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Last Reviewed on June 19, 2019, by eNotes Editorial. Word Count: 287

In Karen Joy Fowler's 2013 novel, We Are All Completely Beside Ourselves, narrator Rosemary Cooke begins as a college coed at UC Davis. We learn about her family through flashbacks. Specifically, she was raised by parents who were scientists (a fact Rosemary shares with the story's author; Fowler's father was an animal behavior psychologist), alongside an older brother, Lowell, and a chimp, Fern. It is not revealed until considerably later in the novel that Fern is not a human. Growing up, Rosemary and Fern communicate effectively and share a special, affectionate bond. Rosemary considers Fern her twin, and when Fern disappears at age five, Rosemary and her parents are both severely aggrieved, but Rosemary isn't told where her sister went. Lowell blames Rosemary for Fern's disappearance and later runs away, contributing further to the mounting strife within the family.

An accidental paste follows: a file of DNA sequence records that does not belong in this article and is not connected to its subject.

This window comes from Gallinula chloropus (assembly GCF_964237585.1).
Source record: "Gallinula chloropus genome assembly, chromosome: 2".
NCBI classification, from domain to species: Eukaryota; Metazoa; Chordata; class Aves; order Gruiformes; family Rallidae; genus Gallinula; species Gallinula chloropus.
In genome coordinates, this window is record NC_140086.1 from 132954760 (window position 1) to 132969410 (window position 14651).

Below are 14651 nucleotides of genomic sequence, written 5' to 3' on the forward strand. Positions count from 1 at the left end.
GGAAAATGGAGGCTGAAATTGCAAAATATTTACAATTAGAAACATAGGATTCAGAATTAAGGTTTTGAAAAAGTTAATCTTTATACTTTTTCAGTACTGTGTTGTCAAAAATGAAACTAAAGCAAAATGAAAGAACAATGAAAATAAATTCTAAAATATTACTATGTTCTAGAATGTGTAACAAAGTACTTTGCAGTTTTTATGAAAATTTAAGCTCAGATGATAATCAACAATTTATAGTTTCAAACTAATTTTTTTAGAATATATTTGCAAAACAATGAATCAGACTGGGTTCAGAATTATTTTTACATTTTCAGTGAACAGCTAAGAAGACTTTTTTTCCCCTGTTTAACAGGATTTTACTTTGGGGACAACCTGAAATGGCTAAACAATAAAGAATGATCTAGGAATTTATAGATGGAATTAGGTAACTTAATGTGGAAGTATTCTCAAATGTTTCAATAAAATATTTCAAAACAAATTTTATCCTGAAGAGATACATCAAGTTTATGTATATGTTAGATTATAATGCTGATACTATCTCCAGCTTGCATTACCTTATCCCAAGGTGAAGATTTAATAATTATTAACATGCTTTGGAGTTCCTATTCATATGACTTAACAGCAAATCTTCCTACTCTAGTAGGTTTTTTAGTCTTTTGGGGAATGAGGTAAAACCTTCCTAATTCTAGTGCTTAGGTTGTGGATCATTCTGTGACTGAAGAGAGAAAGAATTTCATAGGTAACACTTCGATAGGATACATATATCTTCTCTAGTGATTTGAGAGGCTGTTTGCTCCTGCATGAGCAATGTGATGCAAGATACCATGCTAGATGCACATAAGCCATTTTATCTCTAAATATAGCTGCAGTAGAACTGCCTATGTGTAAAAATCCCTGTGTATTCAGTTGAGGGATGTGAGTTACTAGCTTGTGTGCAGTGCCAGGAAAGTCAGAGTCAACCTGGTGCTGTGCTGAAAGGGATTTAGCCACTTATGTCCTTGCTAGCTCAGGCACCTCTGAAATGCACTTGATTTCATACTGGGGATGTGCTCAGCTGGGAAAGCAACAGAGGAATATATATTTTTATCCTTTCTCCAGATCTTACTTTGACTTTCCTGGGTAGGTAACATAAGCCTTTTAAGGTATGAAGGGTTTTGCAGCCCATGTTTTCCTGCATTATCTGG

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Rosemary is at UC Davis (a progressive school, distant from her family in Indiana) because her absent brother (wanted by the FBI at the beginning of Rosemary's narration) was last sighted there. Rosemary finds out during her second year of college that Lowell has been searching for her. When Lowell and Rosemary reconnect, she learns that Fern was sent away to a lab to be raised with other chimpanzees when she grew older and stronger, and therefore dangerous to keep in a home with other children. Lowell is wanted by the FBI because he tried to rescue Fern from the lab. Lowell becomes an animal rights activist and, by the novel's close, is apprehended by the FBI.

Rosemary becomes a teacher near to Fern's lab and begins to visit her again. Her relationship with her parents improves, too, inspired by the solace Rosemary feels through having reconnected with Fern.

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